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Friday, July 22, 2016

Safety Indifference Syndrome

If you’ve ever heard me speak at a conference you’ve probably heard me say “I don’t care what a product kills if the people who need to use the disinfectant won’t use it!”   In this context, I am not talking to the fact that environmental services or nursing staff are cutting corners or flagrantly disregarding protocols.  In my experience, if your staff are concerned for their safety in handling a product or perceive in any way that there could be a potential health risk to them, they will either not use the product at all or use the product in such a way that the intended purpose (e.g. reducing HAIs) the product was chosen for in the first place will be negated.

Case in point, with a simple Google search I found the following question posted to a forum. “Hello! I work at a hospital that uses XXXXXX for cleaning. I have heard that they may cause liver damage if used without gloves. I have been researching on line and cannot find any related material on this subject, though my coworkers are intent with their arguments about it.”   I’ve redacted the name of the product because my intent is not to single out specific products, but to make a point that this concern is very real.   All too often we focus on what a product kills with a single aim to stamp out every pathogen known to man from the surface in the fastest contact time possible, but do not always stop to consider the health impact and / or acceptance of the staff tasked to work with said product.

Via Talk Clean to Me, I have written a number of blogs on this topic because it is one that I truly am very passionate about.  But don’t just take my word for it.  Even Drs Rutala and Weber included a discussion on safety within their 2014 article “Selection of the Ideal Disinfectant”.  In my dissection of this article, the Over Easy: Why safety profiles and ease of use will improve disinfection summarized a number of attributes to look for with respect to safety and ease of use.

In the “Is PPE a necessary evil?”  I talked about the economic impact to facilities with respect to Occupational Exposure to chemicals.  A 2010 report by the CDC highlighted that the most common active ingredients responsible for illnesses were Quats (38%), glutaraldehyde (25%), and sodium hypochlorite (18%).  The majority of the types of injuries associated with the use of disinfectants were: 222 eye injuries, 130 neurologic injuries (headaches etc) and 121 respiratory injuries.  Of particular interest (at least to me) is that only 15% of the time did the injured worker wear eye protection.....how many products listed above require eye protection when using?  How often do you see HCWs (EVS, nurses, clinical therapists, etc) wearing eye protection?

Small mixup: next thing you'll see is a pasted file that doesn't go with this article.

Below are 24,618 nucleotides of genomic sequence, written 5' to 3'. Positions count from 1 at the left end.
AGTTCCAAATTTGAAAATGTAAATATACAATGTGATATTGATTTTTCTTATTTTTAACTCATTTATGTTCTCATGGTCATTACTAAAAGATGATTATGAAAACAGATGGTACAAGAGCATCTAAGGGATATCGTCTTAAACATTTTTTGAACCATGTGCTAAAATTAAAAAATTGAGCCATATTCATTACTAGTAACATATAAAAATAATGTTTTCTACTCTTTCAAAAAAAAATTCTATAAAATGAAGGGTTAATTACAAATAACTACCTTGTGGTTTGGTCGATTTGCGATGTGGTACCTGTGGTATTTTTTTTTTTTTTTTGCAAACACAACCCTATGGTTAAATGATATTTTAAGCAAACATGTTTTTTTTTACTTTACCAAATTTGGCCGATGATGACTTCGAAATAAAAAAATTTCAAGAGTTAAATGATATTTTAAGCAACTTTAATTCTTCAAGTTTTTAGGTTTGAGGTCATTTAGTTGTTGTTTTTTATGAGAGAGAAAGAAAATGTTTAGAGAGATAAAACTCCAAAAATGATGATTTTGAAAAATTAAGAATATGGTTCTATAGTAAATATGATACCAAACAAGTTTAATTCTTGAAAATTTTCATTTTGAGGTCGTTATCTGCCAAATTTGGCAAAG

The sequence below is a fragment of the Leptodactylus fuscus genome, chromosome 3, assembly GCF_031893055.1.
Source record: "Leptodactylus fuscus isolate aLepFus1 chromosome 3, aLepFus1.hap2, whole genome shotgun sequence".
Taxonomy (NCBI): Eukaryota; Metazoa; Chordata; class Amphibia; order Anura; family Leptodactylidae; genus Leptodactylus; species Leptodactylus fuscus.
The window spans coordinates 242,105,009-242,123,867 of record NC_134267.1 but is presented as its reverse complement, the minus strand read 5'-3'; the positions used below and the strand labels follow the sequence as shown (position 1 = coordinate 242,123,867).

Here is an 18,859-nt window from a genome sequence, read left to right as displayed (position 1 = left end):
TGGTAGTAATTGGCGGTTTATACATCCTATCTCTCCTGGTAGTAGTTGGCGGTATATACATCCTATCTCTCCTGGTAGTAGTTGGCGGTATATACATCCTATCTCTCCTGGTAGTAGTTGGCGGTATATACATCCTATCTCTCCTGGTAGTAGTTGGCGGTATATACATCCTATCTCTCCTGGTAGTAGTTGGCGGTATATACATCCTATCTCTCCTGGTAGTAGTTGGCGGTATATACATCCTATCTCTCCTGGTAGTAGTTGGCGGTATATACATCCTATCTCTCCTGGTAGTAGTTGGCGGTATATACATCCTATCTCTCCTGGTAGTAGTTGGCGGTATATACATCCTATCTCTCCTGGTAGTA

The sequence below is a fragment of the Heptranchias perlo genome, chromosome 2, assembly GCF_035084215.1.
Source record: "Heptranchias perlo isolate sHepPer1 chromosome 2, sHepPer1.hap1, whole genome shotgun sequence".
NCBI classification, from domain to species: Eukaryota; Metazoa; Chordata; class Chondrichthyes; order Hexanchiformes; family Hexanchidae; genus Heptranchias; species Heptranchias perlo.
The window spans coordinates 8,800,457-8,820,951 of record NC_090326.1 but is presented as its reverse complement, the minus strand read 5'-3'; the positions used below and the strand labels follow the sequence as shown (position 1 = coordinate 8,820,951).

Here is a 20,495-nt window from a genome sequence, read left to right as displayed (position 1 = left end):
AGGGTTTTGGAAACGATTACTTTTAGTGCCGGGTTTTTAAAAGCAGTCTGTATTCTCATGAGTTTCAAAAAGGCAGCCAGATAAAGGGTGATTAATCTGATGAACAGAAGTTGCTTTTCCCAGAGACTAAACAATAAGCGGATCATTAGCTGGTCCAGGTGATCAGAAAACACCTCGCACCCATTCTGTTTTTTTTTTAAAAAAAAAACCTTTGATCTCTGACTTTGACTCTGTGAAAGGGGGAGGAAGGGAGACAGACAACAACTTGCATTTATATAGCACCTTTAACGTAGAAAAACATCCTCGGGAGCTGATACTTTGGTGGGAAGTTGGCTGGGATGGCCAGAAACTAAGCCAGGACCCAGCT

If that’s not enough proof, “It’s getting harder and harder to breathe”  discussed the fact that several states conduct work related asthma surveillance as part of the Sentinel Event Notification System for Occupational Risks (SENSOR).  The surveillance system in California showed that custodians and cleaners had the highest incidence of work related asthma.  Furthermore, a study by Rosenman et al reported that a cleaning product was 1 or more of the 3 suspected agents identified in 12% of the confirmed cases that they reviewed.  The fact that bleach was the most frequently identified product should not be all that surprising considering that bleach was recently designated an asthma-causing agent by the Association of Occupational and Environmental Clinics. 

I’m not saying that in choosing the disinfectant products we do we are intentionally trying to harm the people we work with.  But it’s a delicate balancing act that we are tasked with to ensure the safety of our patients by minimizing the transmission of HAIs without causing harm to the staff who work in our facility.  The next time you’re looking to change disinfectant products I hope you’ll ask “Does this disinfectant suffer from Safety Indifference Syndrome?” and if you’ve never truly considered the safety of the products being used in your facility, I hope you’ll do a little investigation to see if your disinfectant is indeed suffering from Safety Indifference Syndrome.

Bugging Off!


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